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Five Book’s To Get Ahead: The Wisdom of Others

By Jake Courage, co-founder of the edtech company 42courses.com

Eleanor Roosevelt once said, “Learn from the mistakes of others. You can’t live long enough to make them all yourself.”

It is a strange paradox that you can’t learn everything about life in one lifetime. Even the keenest of students will leave some books unread and many questions unanswered.

So where should you focus your attention?

One approach is to study the lives of successful people. You can apply the lessons they learned to your own life. A simple way to achieve this is to read one of the ‘interview’ books below. The wisdom of the world’s greatest minds revealed in a series of questions we would never get to ask ourselves.

Tribe Of Mentors by Tim Ferris

In Tribe of Mentors, Tim Ferris has assembled a brilliant set of questions for his interviewees. They include everything from ‘What is one of the best or most worthwhile investments you’ve ever made?’ to my favourite, ‘If you could have a gigantic billboard anywhere with anything on it, what would it say and why?’

Whilst the book is worth it for the list of interviewees alone, its true value lies in the different responses from the diverse set of people answering them. His ‘guests’ include the historian Yuval Noah Harari, Ray Dalio, the billionaire hedge fund manager and Arianna Huffington, who founded The Huffington Post. It is broken down into easily digestible chapters and you will be kept busy with your highlighter. Tim’s other book in a similar vein, Tools of Titans, is also highly recommended.

The Third Door: The Wild Quest To Discover How the World’s Most Successful People Launched Their Careers by Alex Banyan

This book tells the true story of an ambitious 18 year old who tracked down successful people to uncover how they launched their careers. With no prior connections, the author managed to arrange interviews with people such as Bill Gates, Lady Gaga and Warren Buffett. It’s an extraordinary achievement and Banyan credits his success with the ability to hustle. As the title of the book suggests, there are conventional ways to get where you want to get to and then there’s the ‘third door.’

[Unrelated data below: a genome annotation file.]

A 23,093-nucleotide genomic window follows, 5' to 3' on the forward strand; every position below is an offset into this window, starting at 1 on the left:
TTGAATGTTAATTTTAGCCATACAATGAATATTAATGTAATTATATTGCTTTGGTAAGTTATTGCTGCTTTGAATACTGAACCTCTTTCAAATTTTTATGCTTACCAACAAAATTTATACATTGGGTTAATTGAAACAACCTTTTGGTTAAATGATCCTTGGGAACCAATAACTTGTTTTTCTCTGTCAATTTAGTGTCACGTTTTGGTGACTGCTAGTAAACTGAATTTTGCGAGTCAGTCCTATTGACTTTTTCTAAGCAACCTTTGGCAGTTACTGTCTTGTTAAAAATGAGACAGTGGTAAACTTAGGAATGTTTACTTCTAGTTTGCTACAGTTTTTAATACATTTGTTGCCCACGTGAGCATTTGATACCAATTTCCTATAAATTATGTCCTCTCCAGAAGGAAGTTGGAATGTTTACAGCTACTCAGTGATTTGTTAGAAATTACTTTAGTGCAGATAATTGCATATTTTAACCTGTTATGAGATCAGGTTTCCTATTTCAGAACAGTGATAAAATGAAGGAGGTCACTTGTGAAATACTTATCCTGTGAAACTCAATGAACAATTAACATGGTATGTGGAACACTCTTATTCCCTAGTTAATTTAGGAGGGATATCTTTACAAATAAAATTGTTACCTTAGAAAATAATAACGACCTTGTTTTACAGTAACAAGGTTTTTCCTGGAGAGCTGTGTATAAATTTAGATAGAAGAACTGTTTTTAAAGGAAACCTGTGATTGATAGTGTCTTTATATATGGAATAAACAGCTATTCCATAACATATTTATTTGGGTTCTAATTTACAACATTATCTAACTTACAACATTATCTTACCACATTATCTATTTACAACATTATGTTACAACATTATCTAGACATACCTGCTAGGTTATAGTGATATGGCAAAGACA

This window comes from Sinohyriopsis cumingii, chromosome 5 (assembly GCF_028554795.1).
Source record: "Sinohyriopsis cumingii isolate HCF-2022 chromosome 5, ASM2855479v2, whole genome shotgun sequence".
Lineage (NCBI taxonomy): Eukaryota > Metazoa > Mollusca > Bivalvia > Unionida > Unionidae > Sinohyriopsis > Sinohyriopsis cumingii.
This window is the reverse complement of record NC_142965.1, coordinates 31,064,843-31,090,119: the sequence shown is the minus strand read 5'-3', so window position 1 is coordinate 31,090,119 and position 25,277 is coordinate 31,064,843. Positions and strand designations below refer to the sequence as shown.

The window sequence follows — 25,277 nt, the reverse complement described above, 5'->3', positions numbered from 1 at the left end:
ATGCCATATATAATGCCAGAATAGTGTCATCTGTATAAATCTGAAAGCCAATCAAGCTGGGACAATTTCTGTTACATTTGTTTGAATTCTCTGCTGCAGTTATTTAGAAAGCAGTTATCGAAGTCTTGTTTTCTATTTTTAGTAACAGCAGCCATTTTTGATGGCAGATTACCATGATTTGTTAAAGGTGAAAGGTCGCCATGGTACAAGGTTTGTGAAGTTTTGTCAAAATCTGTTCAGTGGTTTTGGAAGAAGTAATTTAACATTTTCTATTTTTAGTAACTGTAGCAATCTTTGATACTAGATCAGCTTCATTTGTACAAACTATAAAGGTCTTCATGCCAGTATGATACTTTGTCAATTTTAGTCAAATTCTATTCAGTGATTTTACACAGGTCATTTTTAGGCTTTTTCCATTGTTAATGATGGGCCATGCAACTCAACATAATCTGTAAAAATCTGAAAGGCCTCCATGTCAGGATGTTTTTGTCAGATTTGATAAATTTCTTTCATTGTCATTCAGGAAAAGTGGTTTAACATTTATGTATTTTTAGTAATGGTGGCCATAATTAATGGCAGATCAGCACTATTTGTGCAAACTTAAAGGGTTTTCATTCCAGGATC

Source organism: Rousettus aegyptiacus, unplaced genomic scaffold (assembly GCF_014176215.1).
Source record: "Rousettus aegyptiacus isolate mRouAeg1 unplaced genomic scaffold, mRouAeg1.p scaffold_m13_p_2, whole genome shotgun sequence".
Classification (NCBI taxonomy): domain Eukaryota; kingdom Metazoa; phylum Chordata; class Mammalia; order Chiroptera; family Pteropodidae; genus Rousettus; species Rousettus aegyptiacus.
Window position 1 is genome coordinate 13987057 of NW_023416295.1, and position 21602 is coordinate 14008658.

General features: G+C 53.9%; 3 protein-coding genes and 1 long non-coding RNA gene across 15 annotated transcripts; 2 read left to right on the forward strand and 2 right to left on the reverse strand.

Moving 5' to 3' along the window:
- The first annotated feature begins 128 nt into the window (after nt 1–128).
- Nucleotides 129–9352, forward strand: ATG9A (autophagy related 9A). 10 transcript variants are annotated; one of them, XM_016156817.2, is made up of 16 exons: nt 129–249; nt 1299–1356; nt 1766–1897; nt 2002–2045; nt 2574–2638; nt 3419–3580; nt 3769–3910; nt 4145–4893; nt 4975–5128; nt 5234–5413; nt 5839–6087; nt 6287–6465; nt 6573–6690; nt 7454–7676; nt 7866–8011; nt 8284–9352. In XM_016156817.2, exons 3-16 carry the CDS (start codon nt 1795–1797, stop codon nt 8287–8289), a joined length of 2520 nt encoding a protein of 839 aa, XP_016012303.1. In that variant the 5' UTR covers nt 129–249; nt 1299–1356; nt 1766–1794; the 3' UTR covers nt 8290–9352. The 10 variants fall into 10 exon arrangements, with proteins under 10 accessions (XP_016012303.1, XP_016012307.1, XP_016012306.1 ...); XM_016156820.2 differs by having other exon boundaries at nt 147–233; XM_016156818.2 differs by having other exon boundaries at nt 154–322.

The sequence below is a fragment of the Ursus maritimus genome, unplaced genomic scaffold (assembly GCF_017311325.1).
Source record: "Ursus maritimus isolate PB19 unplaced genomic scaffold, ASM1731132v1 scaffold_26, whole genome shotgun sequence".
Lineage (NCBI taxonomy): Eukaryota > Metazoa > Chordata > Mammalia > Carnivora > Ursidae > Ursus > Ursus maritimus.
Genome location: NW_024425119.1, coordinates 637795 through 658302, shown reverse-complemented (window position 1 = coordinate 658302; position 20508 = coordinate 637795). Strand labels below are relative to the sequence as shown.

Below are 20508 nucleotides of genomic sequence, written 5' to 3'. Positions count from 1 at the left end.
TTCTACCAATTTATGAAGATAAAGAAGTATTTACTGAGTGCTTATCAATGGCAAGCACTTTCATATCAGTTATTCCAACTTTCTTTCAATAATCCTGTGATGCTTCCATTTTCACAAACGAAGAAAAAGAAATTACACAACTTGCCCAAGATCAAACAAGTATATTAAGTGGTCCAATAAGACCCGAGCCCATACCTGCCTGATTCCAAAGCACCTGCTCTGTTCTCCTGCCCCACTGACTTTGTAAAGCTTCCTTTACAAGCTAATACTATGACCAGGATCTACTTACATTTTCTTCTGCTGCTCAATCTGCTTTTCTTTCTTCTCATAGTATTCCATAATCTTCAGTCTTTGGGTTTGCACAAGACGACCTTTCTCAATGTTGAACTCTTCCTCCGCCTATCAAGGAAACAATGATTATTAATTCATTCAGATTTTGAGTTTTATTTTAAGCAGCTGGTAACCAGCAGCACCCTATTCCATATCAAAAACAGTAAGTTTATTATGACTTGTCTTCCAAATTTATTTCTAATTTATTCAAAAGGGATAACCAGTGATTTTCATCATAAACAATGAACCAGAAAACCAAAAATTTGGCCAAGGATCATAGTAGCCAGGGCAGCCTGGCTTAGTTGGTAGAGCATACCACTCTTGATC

If I Could Tell You Just One Thing: Encounters with Remarkable People and Their Most Valuable Advice by Richard Reed

Richard Reed is one of the co-founders of the smoothie company Innocent. His achievements in business opened the doors to many inspirational figures.   

In each interview, he tries to uncover their greatest piece of advice. What’s the one thing that Simon Cowell would pass on? What does Bill Clinton think is the most valuable thing to know? What does the Dalai Lama consider to be his number one priority?

Some of the most valuable insights come from the lesser known people in the book. For example, Esther Perel gives fantastic advice on understanding the dynamics of relationships and how to fix them when things go wrong.

Winners: And How They Succeed by Alastair Campbell

Alastair Campbell famously worked as Tony Blair’s spin doctor during his two terms as Prime Minister. Like Reed above, this has given him access to high profile people and his list doesn’t disappoint. Notable interviewees include Anna Wintour, Jose Mourinho and Nelson Mandela. What’s different about this book is that it includes not just interviews but also what he has learnt about strategy during his career. He does a great job of explaining this subject and it’s an unexpected bonus. Overall, it’s a well-written book with plenty of valuable and actionable insights.

 

 

 

Seeking Wisdom: From Darwin to Munger by Peter Bevelin

This book sets out to examine the minds of some of history’s most accomplished people. It is split into four parts, each with a different focus.

It’s not an ‘interview’ book in the strictest sense, more a gathering of written wisdom but it is perhaps the most valuable of all the books. Part one is essentially an overview of evolutionary psychology – what influences our thinking. Part two is about the psychology of misjudgment – how we make mistakes in our thinking. Part three discusses the mathematics of misjudgments – probably a little too technical for some. The final part sets out guidelines for how to think better. There is so much good material in here that it pays to take your time digesting it. This is the type of book you keep, take plenty of notes from and revisit often.

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